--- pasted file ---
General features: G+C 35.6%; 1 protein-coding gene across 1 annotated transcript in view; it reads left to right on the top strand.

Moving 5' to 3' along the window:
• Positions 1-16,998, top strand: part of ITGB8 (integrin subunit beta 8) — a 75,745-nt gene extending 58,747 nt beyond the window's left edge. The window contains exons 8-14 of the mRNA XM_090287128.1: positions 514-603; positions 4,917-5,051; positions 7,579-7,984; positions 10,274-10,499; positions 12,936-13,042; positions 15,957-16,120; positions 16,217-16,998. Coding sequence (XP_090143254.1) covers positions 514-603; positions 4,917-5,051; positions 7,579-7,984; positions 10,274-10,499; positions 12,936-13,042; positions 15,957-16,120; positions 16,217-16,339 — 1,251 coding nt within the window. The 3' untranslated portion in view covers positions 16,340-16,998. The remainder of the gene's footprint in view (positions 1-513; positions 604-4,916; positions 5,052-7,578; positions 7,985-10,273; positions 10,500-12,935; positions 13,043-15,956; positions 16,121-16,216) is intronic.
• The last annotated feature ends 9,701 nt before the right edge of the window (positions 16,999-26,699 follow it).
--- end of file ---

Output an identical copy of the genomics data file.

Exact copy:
General features: G+C 35.6%; 1 protein-coding gene across 1 annotated transcript in view; it reads left to right on the top strand.

Moving 5' to 3' along the window:
• Positions 1-16,998, top strand: part of ITGB8 (integrin subunit beta 8) — a 75,745-nt gene extending 58,747 nt beyond the window's left edge. The window contains exons 8-14 of the mRNA XM_090287128.1: positions 514-603; positions 4,917-5,051; positions 7,579-7,984; positions 10,274-10,499; positions 12,936-13,042; positions 15,957-16,120; positions 16,217-16,998. Coding sequence (XP_090143254.1) covers positions 514-603; positions 4,917-5,051; positions 7,579-7,984; positions 10,274-10,499; positions 12,936-13,042; positions 15,957-16,120; positions 16,217-16,339 — 1,251 coding nt within the window. The 3' untranslated portion in view covers positions 16,340-16,998. The remainder of the gene's footprint in view (positions 1-513; positions 604-4,916; positions 5,052-7,578; positions 7,985-10,273; positions 10,500-12,935; positions 13,043-15,956; positions 16,121-16,216) is intronic.
• The last annotated feature ends 9,701 nt before the right edge of the window (positions 16,999-26,699 follow it).